Bongo Boy Rock n’ Roll TV Show ‘Episode 9 FALL AHEAD’
Bongo Boy Rock n’ Roll TV Show ‘Episode 9 FALL AHEAD’ is a show you can definitely fall into. Featuring some of rocks legends and fresh new artists, the show is captivating from beginning to end. Currently in heavy rotation on 66+ TV channels including Nashville Channel 9, Los Angeles Channel 36 and many others, ‘Episode 9 FALL AHEAD’ is one of the best music video shows we've watched this year.
First up is the talented Mandy Brooks from California singing the classic song “People Get Ready” written by the one and only Curtis Mayfield in 1965. Brooks presents a down-to-earth and clear vocal performance that is subtle enough to draw you in and keep you mesmerized. Brooks is a natural in the R & B, soul and gospel genre. The song features nice background vocals that bring you back to Church (in a good way) and tasteful guitar leads filled with soul. The picturesque video has an old-school reel-to-reel feel with shots of trains and tracks from years past while Brooks embarks on a journey. Without a doubt, you will want to join her.
From Long Island, NY, Patent Pending is up next with “Wasted/Wake Me Up” off their new release “Other People’s Greatest Hits.” Patent Pending delivers a fun, high energy electronic-punk version of two great songs meshed together - Tiesto's "Wasted" and Avicii's "Wake Me Up.” The transition between the two songs is as smooth as a DJ in a club spinning both cuts. Joe Ragosta’s performance is impossible to take your eyes and ears off of. The highly entertaining video features splashes of paint in blue, pink, green and more flying onto the walls and even into Ragosta’s face. Jello shots are smacked by tennis rackets and fly through the air. Even the instruments get splashed, but don’t worry it’s all cleaned up in the end.
Hailing from New Jersey Ben Lorentzen’s ‘Dead Man In The Closet’ changes the mood dramatically. ‘Dead Man In The Closet’ is intriguing, mysterious and moving. The video, filmed by Johan Anderson, is shot in black and white like an old noir movie. The music fits perfectly, starting off with ambient keys and percussion. Ben appears to be in a dimly lit bar, having a drink alone then becomes the bar’s performer for the evening singing under dim lights. As the story unfolds and new shadowy characters arrive, the lyrics examine the destructive forces in relationships. Ben’s haunting vocals are subdued, yet very intense.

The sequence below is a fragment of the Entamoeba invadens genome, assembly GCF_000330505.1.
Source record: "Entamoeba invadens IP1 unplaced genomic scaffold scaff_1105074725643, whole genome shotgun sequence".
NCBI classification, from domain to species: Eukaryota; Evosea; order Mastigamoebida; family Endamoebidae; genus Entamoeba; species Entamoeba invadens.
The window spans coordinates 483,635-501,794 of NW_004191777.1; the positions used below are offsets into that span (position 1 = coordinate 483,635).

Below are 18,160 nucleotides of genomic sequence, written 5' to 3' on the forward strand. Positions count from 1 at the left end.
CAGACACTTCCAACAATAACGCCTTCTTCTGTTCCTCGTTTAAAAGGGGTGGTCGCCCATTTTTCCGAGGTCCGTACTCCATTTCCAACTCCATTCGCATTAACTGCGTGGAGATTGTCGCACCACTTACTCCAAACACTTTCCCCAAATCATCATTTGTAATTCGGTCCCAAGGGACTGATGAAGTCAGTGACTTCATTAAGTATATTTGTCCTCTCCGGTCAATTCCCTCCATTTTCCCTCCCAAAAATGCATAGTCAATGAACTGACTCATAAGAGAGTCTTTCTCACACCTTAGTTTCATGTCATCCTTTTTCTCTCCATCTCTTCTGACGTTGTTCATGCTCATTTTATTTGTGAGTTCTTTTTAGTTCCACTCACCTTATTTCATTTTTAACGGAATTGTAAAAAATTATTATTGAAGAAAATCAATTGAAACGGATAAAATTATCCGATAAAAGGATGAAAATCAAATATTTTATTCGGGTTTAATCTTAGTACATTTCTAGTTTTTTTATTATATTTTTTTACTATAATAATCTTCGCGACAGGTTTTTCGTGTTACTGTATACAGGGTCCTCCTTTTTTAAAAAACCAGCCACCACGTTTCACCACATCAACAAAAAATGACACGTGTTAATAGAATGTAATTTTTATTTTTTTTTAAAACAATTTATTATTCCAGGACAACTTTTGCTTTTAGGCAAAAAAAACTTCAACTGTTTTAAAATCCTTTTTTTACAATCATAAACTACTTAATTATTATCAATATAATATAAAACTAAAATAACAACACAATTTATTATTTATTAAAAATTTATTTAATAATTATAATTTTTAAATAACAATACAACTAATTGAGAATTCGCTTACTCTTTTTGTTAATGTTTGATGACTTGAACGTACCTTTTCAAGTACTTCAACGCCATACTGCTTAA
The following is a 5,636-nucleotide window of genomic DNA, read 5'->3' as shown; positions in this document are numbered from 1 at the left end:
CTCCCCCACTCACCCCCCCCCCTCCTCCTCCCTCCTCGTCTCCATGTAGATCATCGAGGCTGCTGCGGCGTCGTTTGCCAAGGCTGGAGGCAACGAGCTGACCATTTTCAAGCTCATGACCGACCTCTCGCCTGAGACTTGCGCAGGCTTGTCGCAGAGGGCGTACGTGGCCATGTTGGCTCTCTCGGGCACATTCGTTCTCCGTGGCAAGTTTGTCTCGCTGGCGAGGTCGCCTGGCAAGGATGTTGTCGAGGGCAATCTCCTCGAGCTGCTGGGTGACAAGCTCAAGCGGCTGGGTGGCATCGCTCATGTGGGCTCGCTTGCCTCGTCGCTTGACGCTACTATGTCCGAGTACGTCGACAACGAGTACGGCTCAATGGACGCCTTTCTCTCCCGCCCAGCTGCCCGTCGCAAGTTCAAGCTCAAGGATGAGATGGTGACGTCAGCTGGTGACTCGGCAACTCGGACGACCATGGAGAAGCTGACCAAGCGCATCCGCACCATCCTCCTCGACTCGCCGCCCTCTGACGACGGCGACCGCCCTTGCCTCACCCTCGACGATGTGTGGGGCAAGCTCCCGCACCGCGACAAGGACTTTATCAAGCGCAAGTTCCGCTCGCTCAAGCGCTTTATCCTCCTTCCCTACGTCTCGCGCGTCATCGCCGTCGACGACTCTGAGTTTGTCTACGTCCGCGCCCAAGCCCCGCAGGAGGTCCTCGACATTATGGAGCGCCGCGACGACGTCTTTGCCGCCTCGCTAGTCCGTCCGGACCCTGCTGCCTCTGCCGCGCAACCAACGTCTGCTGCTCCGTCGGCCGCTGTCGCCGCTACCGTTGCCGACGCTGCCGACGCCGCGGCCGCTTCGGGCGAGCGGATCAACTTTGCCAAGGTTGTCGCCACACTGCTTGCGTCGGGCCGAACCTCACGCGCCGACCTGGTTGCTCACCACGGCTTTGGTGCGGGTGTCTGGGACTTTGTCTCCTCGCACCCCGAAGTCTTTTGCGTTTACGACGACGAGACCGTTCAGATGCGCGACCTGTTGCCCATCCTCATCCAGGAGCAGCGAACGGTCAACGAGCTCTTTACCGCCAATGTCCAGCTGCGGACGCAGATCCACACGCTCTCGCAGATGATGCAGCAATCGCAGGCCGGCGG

Track four features Travis Marsh’s “Don’t Call Me.” This catchy song combines rock and pop with melodic verses and a very strong chorus. Guitar is at the center along with Travis’ radio ready vocals. The song is about a relationship where one person only calls the other when they are lonely. A favorite scene is when Travis' cell phone rings and the name “Crazy” pops up. The video flips back and forthe between Travis’ engaging performance to scenes of a beautiful woman walking in and out of his life, appearing nonchalant. “They use up until they’re through. And every time I’m the one you run back to. If only once, shame on you. After that there’s no exception to the rule.” This is a song that has universal appeal in both sound and meaning.
From New York city, veteran singer-songwriter Richard X Heyman is up next with the upbeat song “Gleam.” Richard is not new to the music scene. He is the original member of the legendary garage rock band the Doughboys and has many credits to his name, too many to list. “Gleam” begins with folk overtones, Dylan-esque acoustic guitar that develops as the song progresses. The song is about a nostalgic journey of a life experienced to the fullest, “traveled far and wide” and the realization that everything “pales compared to the gleam in my baby’s eye.” The video is remarkable with nostalgic shots of John F. Kennedy, Marilyn Monroe, the Beatles and more. Heyman, once again, demonstrates that he is an extremely noteworthy song-writer.
John Tracy’s “Midnight Moon” is lovely ballad that opens with John sitting at a table milling through a pile of bills and the news on TV in the background. Opening with lovely acoustic picking accompanied by simple percussion, John immediately sets the tone for the video. Switching from scenes in nature to playing guitar surrounded by hanging lights and a nice full moon, the video perfectly paints the song. The arrangement takes off with additional production including a soothing string section adding more depth to the track. You won’t forget John’s bright voice singing, “But The Midnight Moon came out this evening soothing all the worries of the day.”
Next, from Honolulu, Hawaii is Wai Lana singing her song “Oh My Sweet Lord” from her album ‘Alive Forever.’ The video opens with beautiful cinematic-like shots of Wai sitting outside about to write in her journal. As the camera moves in closer, a lovely arrangement of strings and piano compliment the imagery of the video. With whisper-like vocals, Wai sings ambient melodies in two different languages throughout the song. Capturing scenic images from day to night, each scene features lively colors that engage viewers while they are entranced by the melodies and arrangement of “Oh My Sweet Lord.”
Last on the TV show is award winning singer-songwriter Les Fradkin with his song “Black Gypsy.” The song kicks off with layered guitars accompanied by percussion and bass leading into the first verse. Les showcases his classic sound and impeccable songwriting with this clean arrangement. The duration of the video is shown jamming out on his twelve-string, singing along to the track. With his timeless sound, there is no wonder why he has become an award winning songwriter and a fan favorite.
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